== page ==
It took California less than a year to reach 1 million confirmed COVID-19 cases, and as large swaths of the Golden State are steeped in widespread infection, experts say the worst is yet to come here and across the nation.
It took California about 240 days to confirm its one million cases according to various news outlets that called the tragic milestone on Thursday. California health officials reported nearly 7,000 new cases, putting the state’s official tally at 991,609 confirmed cases to date.
The California Department of Public Health says its numbers may not be a true day-over-day representation of the data because results can be delayed. It did not respond to a request for comment by press time.
Since the pandemic began in earnest in February, more than 18,000 have died in California. Nationally, the death toll stands at more than 240,000.
Like the rest of the nation, California has seen a surge in confirmed cases in recent weeks that will likely lead to more people admitted to hospitals, ICUs and could lead to more deaths.
In Los Angeles County, health officials report 1 out of every 580 residents is infectious with new daily cases topping 2,000 over the last several days. On Thursday, officials reported 7 new deaths, 2,533 new infections and health officials hinted some type of drastic change could happen if the trend continues.
“If collectively we fail to stop the acceleration of new cases, we will have no choice but to look at additional actions,” said L.A. County Public Health Director Barbara Ferrer during a Thursday briefing. “It isn’t just that our recovery journey is stalled, it’s also that we now have tough choices in front of us as we head into Thanksgiving and the winter holidays.”
The outlook is not expected to improve as COVID-19 metrics come in waves: first, the confirmed cases, which L.A. County is currently seeing, then hospitalizations, and an increase in deaths.
Based on a surge this past summer, L.A. County and the whole state could be hit by the waves.
“This information should help remind us that we most likely haven’t yet seen the full consequence of the surge in cases we recently experienced,” said Ferrer. “And while we’ve made impressive strides in caring for people who are ill with the virus, this much of an increase in cases may very well result in tremendous suffering and tragic deaths down the road.”
East of L.A., San Bernardino and Riverside counties have seen more than 70,000 confirmed cases and more than 1,000 deaths, respectively. Under the state’s tier-ranking system, all three counties remain in the most restrictive level due to the widespread infection, meaning large swaths of the economy remain closed. But L.A. County is by far the leader with cases spread across its population of 10 million — a state unto itself.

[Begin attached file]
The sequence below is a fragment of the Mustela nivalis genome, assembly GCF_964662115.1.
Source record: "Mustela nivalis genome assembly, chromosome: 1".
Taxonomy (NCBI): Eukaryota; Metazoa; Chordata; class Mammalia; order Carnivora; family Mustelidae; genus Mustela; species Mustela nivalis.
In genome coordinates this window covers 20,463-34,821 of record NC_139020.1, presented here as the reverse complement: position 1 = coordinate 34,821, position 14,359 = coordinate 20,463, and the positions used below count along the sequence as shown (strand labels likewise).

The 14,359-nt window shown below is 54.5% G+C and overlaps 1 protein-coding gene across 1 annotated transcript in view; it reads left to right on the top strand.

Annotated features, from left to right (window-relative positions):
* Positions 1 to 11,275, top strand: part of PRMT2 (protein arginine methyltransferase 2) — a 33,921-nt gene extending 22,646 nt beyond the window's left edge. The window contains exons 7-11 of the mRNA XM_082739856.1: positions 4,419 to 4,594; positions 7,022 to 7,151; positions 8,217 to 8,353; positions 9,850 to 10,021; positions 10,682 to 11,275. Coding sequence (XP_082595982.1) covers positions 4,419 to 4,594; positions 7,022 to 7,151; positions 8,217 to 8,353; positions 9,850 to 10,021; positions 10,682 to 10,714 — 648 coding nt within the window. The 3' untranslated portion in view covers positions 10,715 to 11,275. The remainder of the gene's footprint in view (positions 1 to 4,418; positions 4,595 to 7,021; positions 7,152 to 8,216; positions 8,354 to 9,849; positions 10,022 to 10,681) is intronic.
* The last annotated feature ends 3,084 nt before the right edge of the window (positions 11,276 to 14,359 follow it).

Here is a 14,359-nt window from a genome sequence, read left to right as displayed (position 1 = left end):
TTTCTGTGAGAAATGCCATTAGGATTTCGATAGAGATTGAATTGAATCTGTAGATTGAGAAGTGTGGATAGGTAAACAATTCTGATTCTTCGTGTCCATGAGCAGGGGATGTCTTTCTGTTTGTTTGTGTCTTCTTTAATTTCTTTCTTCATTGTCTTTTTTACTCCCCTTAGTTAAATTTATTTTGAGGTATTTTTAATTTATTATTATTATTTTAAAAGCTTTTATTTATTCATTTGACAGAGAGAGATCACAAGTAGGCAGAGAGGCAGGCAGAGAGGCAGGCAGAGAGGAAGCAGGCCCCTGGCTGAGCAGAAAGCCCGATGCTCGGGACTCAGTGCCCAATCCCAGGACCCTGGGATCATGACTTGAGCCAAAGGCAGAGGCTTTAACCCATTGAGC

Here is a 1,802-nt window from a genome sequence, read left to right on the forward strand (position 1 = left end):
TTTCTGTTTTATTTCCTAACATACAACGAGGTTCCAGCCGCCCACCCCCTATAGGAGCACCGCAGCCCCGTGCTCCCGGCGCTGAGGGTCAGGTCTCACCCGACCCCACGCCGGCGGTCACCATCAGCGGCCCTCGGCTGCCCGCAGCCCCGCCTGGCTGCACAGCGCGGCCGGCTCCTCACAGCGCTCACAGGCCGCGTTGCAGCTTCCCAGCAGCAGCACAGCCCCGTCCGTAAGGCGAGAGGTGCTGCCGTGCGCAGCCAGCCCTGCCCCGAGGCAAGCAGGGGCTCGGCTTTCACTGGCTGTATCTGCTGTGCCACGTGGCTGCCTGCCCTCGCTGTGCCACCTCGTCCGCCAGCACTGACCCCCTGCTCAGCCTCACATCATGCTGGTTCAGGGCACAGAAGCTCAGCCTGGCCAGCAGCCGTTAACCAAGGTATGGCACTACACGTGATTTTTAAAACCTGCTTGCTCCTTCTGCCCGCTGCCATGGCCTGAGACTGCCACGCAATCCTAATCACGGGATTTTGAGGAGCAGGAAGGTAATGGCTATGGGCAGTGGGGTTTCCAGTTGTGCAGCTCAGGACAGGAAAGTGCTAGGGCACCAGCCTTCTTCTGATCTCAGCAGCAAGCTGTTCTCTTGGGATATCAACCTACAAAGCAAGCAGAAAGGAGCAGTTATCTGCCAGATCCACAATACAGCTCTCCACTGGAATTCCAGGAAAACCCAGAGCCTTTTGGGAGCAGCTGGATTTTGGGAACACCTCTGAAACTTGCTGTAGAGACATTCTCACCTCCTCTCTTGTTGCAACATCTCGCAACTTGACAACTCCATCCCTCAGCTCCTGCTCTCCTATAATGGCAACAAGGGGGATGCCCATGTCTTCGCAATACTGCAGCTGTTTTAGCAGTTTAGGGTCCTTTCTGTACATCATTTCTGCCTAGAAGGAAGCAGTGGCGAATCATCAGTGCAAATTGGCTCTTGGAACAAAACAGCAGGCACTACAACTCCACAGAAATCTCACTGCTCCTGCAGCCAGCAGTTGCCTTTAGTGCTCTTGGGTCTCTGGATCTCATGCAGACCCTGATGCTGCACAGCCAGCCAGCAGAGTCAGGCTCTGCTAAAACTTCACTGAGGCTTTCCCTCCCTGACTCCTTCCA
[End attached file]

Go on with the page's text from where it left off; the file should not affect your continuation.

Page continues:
The last surge in L.A. County receded sometime in early September, weeks after public health officials closed offices, gyms, indoor malls, salons and other businesses. The hope is that L.A. County — and the rest of the state — can pull a repeat.
“I think we’re all, for the whole state, every single county, every single public health director is asking for the same: we have to get this back under control,” Ferrer said. “We know what we can do, we have the tools to do it and then we’re just going to go ahead and start working on that.”
Since mid-June, California has required anyone in public to wear a mask. But with the recent surge, it’s unclear if state health officials will institute new guidelines or lockdowns for an already virus-weary populace.
California Governor Gavin Newsom’s office did not immediately respond to request for comment, but in a tweet, Newsom said the daily case average is around 6,700 statewide and hospitalizations have seen a 36% increase along with a 37% increase of ICU admittance in recent weeks.
“We absolutely must take these increases seriously. Wear your mask. Physically distance. Do not let your guard down. Your actions could literally save lives,” Newsom wrote.
While 1 million coronavirus cases in California is an astounding figure, it’s important to put it in perspective: the United States has seen more than 1 million new COVID-19 cases in just the first 10 days of November.